If you are involved in a traffic stop, the most important thing is to stay calm. If you are calm, there is a greater chance that the officer or officers will be calm and not escalate the situation. You should also be prepared to show the officer your driver’s license and proof of insurance. If the officer wants to issue a citation, you should simply accept the citation. The place to contest a citation is in a courtroom, not on the side of the road.
You should answer general questions such as your name and date of birth to allow the officer to speed up the identification process. If you do not provide this information, you will likely be looking at a lengthy delay on the roadside while the officer determines your identity. You should not answer specific questions because anything specific is likely designed and intended to elicit an incriminating response. For example, if an officer asks how fast you were going, they are hoping you will admit to speeding. It is also important to note that an officer is usually not required to advise you of your Miranda rights during a routine traffic stop. However, just because the officer is not required to advise you of your right to remain silent does not mean that you should give up that right. Your right to silence can be beneficial when dealing with law enforcement.
During the course of a typical traffic stop, the officer will usually allow you to remain in the vehicle. However, sometimes, the officer prefers to speak to you outside of the vehicle. This can be for any number of reasons, including officer safety concerns. If the officer asks you to step out of the vehicle, you should comply to avoid escalating the situation. If you are cooperative, the officer will usually do what they can to accommodate to you. Additionally, avoiding escalation greatly reduces the chances that anyone will be injured or killed.
Even if you know that there is nothing illegal in your vehicle or on your person, you should not consent to a search. Across the United States, law enforcement officers have been caught planting drugs or other contraband in people’s vehicles while pretending to be searching the vehicle. While not all officers do this, you can limit your own risk by not consenting to a search. Many officers wear body cameras or microphones that record their interactions with civilians. For this reason, you should be sure to say that you do not consent to a search out loud so that it will be recorded. If you are charged with a crime, this could help your defense attorney fight your charges.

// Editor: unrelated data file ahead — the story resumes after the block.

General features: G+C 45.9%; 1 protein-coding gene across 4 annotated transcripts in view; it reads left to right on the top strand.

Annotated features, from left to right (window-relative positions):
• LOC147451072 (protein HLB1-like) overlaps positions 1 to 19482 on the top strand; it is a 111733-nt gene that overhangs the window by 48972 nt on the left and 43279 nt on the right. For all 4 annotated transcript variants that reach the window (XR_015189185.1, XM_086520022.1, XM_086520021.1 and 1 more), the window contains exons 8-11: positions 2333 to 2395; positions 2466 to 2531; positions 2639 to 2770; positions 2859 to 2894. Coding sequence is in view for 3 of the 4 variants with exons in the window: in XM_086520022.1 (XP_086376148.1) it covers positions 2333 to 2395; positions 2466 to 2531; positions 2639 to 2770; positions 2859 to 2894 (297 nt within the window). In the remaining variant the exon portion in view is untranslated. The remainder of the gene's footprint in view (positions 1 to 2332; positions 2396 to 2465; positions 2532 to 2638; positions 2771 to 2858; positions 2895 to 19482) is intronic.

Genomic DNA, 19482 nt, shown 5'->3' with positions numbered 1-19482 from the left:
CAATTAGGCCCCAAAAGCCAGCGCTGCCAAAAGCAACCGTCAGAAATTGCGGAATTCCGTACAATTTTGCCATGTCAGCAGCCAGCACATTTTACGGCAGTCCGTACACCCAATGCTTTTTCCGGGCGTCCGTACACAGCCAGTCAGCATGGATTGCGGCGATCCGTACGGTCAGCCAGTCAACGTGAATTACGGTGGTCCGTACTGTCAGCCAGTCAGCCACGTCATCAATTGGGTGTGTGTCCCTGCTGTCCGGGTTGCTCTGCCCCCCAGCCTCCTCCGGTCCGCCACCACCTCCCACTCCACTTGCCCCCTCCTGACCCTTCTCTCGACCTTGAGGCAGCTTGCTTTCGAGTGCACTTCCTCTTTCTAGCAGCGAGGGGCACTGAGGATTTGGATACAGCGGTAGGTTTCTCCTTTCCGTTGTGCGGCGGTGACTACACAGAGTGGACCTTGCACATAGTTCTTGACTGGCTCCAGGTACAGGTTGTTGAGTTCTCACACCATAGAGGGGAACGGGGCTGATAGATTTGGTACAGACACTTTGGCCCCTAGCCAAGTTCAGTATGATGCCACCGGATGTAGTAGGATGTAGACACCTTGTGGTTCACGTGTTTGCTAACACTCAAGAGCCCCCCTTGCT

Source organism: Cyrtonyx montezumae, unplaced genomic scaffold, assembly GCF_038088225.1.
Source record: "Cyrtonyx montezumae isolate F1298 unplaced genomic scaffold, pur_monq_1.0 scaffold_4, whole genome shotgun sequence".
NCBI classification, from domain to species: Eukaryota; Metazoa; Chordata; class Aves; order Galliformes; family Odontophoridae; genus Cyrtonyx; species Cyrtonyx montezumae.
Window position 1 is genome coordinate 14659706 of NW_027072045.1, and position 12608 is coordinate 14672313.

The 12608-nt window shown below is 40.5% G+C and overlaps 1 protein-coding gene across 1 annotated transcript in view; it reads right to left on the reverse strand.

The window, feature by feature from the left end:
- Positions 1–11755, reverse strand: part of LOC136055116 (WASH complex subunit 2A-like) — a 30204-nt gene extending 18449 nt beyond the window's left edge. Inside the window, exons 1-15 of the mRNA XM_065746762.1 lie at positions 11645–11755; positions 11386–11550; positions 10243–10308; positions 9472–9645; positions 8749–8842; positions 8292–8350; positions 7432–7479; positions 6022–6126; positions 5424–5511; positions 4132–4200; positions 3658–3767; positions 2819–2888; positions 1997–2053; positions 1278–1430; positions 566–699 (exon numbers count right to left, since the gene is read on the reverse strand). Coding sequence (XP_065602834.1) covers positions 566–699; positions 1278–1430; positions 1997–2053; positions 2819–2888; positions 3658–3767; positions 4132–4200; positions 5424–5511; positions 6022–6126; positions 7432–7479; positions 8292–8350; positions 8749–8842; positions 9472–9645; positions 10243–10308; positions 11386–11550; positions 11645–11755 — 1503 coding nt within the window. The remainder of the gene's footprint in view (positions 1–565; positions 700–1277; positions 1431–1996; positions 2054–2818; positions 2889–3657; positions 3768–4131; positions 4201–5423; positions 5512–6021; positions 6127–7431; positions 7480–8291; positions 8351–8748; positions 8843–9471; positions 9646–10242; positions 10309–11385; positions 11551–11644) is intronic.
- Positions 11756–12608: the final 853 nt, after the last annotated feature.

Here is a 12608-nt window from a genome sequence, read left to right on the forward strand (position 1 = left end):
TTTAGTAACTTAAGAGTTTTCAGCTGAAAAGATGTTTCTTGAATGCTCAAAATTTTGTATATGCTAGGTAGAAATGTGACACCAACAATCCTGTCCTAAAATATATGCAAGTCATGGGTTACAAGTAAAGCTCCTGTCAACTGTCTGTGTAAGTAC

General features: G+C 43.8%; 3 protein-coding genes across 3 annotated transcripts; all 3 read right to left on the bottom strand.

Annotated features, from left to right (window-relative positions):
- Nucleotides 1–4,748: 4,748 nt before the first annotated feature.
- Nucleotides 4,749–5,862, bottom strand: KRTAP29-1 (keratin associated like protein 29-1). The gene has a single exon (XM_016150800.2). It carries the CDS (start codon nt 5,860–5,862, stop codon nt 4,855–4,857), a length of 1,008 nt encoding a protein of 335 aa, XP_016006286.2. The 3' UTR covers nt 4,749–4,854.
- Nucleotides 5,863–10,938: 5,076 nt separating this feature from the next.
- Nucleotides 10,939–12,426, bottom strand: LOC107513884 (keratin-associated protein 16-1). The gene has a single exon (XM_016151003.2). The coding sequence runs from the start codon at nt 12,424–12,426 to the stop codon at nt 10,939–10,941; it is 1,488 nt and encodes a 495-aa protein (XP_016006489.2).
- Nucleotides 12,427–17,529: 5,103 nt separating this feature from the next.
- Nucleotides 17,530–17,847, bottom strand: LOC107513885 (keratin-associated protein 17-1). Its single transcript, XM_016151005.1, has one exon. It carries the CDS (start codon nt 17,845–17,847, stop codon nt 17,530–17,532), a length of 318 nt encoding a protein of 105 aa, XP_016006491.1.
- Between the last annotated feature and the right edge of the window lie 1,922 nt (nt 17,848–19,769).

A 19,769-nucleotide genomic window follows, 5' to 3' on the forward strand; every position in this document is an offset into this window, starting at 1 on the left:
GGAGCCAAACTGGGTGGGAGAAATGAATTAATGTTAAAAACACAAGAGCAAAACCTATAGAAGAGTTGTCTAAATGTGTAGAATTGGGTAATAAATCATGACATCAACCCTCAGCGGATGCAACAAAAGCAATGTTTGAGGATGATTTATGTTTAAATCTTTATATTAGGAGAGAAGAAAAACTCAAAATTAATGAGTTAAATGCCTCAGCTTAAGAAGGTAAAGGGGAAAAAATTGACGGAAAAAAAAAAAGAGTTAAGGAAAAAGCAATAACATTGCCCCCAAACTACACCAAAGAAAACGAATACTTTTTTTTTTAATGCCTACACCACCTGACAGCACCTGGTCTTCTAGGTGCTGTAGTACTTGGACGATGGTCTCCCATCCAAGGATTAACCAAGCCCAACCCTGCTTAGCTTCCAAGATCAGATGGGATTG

An officer can search a vehicle when they have a search warrant or some recognized exception to the warrant requirement. If the officer claims to have a warrant you should ask to see it and allow the search when you confirm there is a warrant. More commonly, the officer will claim they have an exception to the warrant requirement. The most common example is when an officer claims to smell marijuana and then claims that gives them probable cause to conduct a search. If the officer does this, you should note that you are not consenting to the search and then allow the officer to conduct the search. Again, the place to contest the validity of the search is in a courtroom, not on the roadside.
If you are arrested, do not resist, or otherwise escalate the situation. You should inform the officer that you do not wish to give any statements or answer and questions and that you want to speak to an attorney. You should call an attorney at the BK Law Group at your first opportunity to do so. The earlier you get an attorney involved, the more they can do to help you. An attorney may even be able to assist in having you released from custody sooner.